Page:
Social Enterprises to mitigate poverty : the BRAC model

Roopen Roy

(Roopen Roy is the Managing Director of Deloitte Consulting, India. Views expressed are personal)

In the early 1990s, Dr. Josef Stadlbauer of Kreditanstalt fur Wiederaufbau (KfW) , the German Development Bank and I went to meet the founder of BRAC Fazle Hasan Abed . We wanted to discuss BRAC’s ambitious program of expanding their project for non-formal primary education which KfW and other international funding agencies were financing.

It was a mild winter morning in Dhaka. I was expecting to meet a scruffy fighter and a revolutionary who had set up BRAC to mitigate poverty in Bangladesh. Instead, I found a suave and dapper gentleman in a dark suit who could easily be mistaken for an occupier of a corner-office in a multinational corporation. Only later did I learn that he was indeed a former Finance Director of the Anglo-Dutch MNC-Shell in Bangladesh. He was educated in the UK where he trained and qualified as a management accountant.

BRAC was founded in 1972 by Fazle Hasan Abed in Sylhet as a small-scale relief and rehabilitation project to help returning war refugees after the Bangladesh Liberation War in 1971. The acronym BRAC came from its original name: Bangladesh Rural Advancement Committee.

From its humble beginnings it is today one of the largest and fastest-growing non-governmental organizations (NGO) in the world. On the 16th February this year, Abed received a knighthood from the Queen in recognition of his contribution to his war against poverty.

The mission statement of BRAC is: “to empower people and communities in situations of poverty, illiteracy, disease and social injustice. Our interventions aim to achieve large scale, positive changes through economic and social programmes that enable men and women to realize their potential".

The temptation to compare Yunus’s Grameen with Abed’s BRAC is difficult to avoid. Both sprouted in Bangladesh. Both have charismatic founders at the helm. Both have been successful in their fight against rural and urban poverty. Yet, there are differences in approach, scale and strategies.

Very roughly, if Grameen is the Infosys of social business in Bangladesh, BRAC is its TCS. BRAC is a much larger and more diversified organization but maintains a lower profile in the international media. Most of its social enterprises are home grown although some are internationally funded.

Although Grameen Bank is better known outside Bangladesh for its micro-finance program, BRAC has a robust program that operates and disburses nearly $1 billion a year in micro-finance. While Grameen is into mobile telephony the internet service provider is BRAC.

From the inception, BRAC has wielded well the weapon of education against poverty. It is heavily invested in primary education. While it does have a university, BRAC’s primary schools educate more than 10% of Bangladesh’s children. BRAC also manages several social enterprises that generate both employment and surpluses. It runs poultries, feed factories, tea gardens and packaging units. It also runs a handicraft retail chain called Aarong which sells a wide range of local products from the famed Dhakai jamdani sarees to a variety of Bangladeshi handicrafts--- thus linking the artisans and crafts persons to the global market. The retail outlets are fully computerized and run with the quiet and smooth efficiency of any international retail chain.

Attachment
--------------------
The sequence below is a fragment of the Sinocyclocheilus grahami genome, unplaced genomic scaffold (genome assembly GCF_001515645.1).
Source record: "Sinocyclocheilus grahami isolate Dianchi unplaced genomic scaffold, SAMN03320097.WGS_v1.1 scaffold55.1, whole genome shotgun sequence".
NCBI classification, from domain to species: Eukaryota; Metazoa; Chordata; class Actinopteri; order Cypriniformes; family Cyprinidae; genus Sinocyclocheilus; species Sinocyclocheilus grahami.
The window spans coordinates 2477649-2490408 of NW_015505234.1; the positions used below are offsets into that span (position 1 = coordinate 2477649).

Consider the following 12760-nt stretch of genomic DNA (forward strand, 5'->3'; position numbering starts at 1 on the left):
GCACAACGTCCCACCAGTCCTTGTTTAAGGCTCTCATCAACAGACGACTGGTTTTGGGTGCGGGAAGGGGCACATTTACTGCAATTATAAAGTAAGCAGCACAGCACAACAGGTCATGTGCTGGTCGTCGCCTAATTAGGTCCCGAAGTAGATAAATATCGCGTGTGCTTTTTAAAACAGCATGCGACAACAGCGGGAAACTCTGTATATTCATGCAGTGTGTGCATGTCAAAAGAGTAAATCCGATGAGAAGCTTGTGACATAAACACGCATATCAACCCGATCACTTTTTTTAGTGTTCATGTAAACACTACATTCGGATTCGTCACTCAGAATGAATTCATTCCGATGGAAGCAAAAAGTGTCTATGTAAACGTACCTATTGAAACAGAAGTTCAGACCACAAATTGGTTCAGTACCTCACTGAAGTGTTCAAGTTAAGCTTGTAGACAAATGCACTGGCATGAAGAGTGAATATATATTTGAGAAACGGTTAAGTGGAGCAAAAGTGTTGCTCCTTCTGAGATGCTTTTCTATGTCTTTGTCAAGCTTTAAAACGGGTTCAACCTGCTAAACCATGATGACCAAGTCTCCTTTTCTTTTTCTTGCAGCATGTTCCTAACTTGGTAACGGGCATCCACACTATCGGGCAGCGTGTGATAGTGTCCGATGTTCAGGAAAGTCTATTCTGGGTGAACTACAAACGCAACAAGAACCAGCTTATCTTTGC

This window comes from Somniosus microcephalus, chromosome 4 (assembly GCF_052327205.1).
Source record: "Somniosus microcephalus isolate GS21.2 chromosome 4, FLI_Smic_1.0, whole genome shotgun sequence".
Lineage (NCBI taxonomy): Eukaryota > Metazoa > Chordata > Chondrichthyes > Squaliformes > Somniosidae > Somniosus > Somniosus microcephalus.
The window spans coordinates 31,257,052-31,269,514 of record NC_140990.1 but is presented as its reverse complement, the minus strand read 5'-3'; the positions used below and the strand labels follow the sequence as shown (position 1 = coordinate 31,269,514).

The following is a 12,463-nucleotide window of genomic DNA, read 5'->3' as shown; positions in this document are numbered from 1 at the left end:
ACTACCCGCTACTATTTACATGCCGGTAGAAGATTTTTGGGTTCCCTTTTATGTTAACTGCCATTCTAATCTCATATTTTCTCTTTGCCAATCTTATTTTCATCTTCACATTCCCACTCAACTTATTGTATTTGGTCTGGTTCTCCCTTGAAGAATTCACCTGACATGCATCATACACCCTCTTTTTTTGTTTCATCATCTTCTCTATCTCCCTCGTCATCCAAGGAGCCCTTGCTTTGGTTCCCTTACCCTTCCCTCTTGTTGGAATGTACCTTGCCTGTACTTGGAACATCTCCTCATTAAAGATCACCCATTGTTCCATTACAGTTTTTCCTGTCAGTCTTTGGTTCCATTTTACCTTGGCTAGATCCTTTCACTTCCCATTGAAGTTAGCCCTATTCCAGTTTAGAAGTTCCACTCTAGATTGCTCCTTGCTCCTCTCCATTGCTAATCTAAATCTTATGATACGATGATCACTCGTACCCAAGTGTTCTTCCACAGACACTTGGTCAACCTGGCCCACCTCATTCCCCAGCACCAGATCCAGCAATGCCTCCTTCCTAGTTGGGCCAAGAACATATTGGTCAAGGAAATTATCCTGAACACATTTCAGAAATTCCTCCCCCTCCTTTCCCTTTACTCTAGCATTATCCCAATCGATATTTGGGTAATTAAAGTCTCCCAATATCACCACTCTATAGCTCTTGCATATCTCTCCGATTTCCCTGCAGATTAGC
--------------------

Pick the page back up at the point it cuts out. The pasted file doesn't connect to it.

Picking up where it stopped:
BRAC believes in scale. It uses the business models of industrial strength and high quality. You buy its products because they are good not because you want to lend a helping hand to the poor. It employs 120,000 people, touches the lives of 110 million people, spends around $550 million every year and keeps expanding its web of social enterprises.

Today, BRAC generates 80% of the money it disburses to the poor from its businesses (the remainder is aid, mostly from Western donors). It reviews and terminates projects that require endless subsidies. While there are many NGOs which teach the poor how to fish –there are many others which consider government subsidies their birth right and some others that cover their operating costs from the munificence of international donors. Not BRAC.

Initially, development was the focus of BRAC and the development of women was one of the key strategies. More than 70% of the children in BRAC schools are girls. Dr Stadlbauer and I visited several of these non-formal primary education institutions in remote locations in Bangladesh. We witnessed firsthand what kind of resistances these schools faced from elements in the villages which wanted to keep the womenfolk illiterate and how the village women rose to overcome them.

After 30 years in Bangladesh, BRAC has refined its model and is replicating them in the poor developing world. Its costs are lower and its approach tempered in the fire of Bangladesh’s poverty. It does not buy large SUVs nor does it employ expensive expatriates. Apart from Bangladesh, BRAC works in Afghanistan, Sri Lanka, Pakistan, Uganda, Tanzania, Sudan, Liberia, Sierra Leone, UK and the US. Will the geographic dispersion dilute its focus? Or are we witnessing the rise of the first multi-national social enterprise with a focus on fighting poverty across the developing world with proven and replicable models of development ?